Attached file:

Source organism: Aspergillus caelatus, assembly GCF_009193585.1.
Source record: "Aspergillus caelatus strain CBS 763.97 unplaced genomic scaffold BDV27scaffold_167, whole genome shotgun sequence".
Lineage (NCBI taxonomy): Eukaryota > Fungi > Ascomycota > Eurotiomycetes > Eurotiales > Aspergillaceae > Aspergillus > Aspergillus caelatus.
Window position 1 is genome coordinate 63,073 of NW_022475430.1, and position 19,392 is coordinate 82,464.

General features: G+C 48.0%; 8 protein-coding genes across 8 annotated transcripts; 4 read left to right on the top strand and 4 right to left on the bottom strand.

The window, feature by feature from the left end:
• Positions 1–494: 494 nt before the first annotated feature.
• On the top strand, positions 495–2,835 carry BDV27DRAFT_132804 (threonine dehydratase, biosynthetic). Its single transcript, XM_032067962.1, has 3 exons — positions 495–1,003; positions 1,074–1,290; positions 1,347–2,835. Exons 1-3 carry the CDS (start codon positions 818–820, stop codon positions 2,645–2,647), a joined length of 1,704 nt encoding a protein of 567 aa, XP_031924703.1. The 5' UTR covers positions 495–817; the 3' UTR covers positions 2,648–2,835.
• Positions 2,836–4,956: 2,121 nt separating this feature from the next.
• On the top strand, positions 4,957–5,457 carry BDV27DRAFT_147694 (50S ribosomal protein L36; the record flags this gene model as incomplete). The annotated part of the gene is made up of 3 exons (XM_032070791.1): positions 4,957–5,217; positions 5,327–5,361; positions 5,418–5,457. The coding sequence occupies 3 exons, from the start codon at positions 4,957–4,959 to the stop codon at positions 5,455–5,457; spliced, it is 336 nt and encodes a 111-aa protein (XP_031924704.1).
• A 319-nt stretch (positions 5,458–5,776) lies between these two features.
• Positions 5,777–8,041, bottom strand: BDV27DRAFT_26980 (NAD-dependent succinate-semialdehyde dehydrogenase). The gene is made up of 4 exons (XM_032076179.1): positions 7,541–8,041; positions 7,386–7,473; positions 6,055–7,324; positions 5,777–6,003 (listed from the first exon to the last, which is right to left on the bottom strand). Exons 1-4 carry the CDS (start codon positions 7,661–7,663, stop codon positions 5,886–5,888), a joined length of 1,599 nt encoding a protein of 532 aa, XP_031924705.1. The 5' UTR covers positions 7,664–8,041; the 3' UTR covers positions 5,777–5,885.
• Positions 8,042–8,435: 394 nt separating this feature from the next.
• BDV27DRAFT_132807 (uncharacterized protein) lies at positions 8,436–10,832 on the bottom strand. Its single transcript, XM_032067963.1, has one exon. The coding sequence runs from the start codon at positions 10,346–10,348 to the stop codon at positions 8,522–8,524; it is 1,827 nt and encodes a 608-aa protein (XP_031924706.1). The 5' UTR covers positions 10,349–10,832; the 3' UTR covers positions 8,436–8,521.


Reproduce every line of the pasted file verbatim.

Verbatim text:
Source organism: Aspergillus caelatus, assembly GCF_009193585.1.
Source record: "Aspergillus caelatus strain CBS 763.97 unplaced genomic scaffold BDV27scaffold_167, whole genome shotgun sequence".
Lineage (NCBI taxonomy): Eukaryota > Fungi > Ascomycota > Eurotiomycetes > Eurotiales > Aspergillaceae > Aspergillus > Aspergillus caelatus.
Window position 1 is genome coordinate 63,073 of NW_022475430.1, and position 19,392 is coordinate 82,464.

General features: G+C 48.0%; 8 protein-coding genes across 8 annotated transcripts; 4 read left to right on the top strand and 4 right to left on the bottom strand.

The window, feature by feature from the left end:
• Positions 1–494: 494 nt before the first annotated feature.
• On the top strand, positions 495–2,835 carry BDV27DRAFT_132804 (threonine dehydratase, biosynthetic). Its single transcript, XM_032067962.1, has 3 exons — positions 495–1,003; positions 1,074–1,290; positions 1,347–2,835. Exons 1-3 carry the CDS (start codon positions 818–820, stop codon positions 2,645–2,647), a joined length of 1,704 nt encoding a protein of 567 aa, XP_031924703.1. The 5' UTR covers positions 495–817; the 3' UTR covers positions 2,648–2,835.
• Positions 2,836–4,956: 2,121 nt separating this feature from the next.
• On the top strand, positions 4,957–5,457 carry BDV27DRAFT_147694 (50S ribosomal protein L36; the record flags this gene model as incomplete). The annotated part of the gene is made up of 3 exons (XM_032070791.1): positions 4,957–5,217; positions 5,327–5,361; positions 5,418–5,457. The coding sequence occupies 3 exons, from the start codon at positions 4,957–4,959 to the stop codon at positions 5,455–5,457; spliced, it is 336 nt and encodes a 111-aa protein (XP_031924704.1).
• A 319-nt stretch (positions 5,458–5,776) lies between these two features.
• Positions 5,777–8,041, bottom strand: BDV27DRAFT_26980 (NAD-dependent succinate-semialdehyde dehydrogenase). The gene is made up of 4 exons (XM_032076179.1): positions 7,541–8,041; positions 7,386–7,473; positions 6,055–7,324; positions 5,777–6,003 (listed from the first exon to the last, which is right to left on the bottom strand). Exons 1-4 carry the CDS (start codon positions 7,661–7,663, stop codon positions 5,886–5,888), a joined length of 1,599 nt encoding a protein of 532 aa, XP_031924705.1. The 5' UTR covers positions 7,664–8,041; the 3' UTR covers positions 5,777–5,885.
• Positions 8,042–8,435: 394 nt separating this feature from the next.
• BDV27DRAFT_132807 (uncharacterized protein) lies at positions 8,436–10,832 on the bottom strand. Its single transcript, XM_032067963.1, has one exon. The coding sequence runs from the start codon at positions 10,346–10,348 to the stop codon at positions 8,522–8,524; it is 1,827 nt and encodes a 608-aa protein (XP_031924706.1). The 5' UTR covers positions 10,349–10,832; the 3' UTR covers positions 8,436–8,521.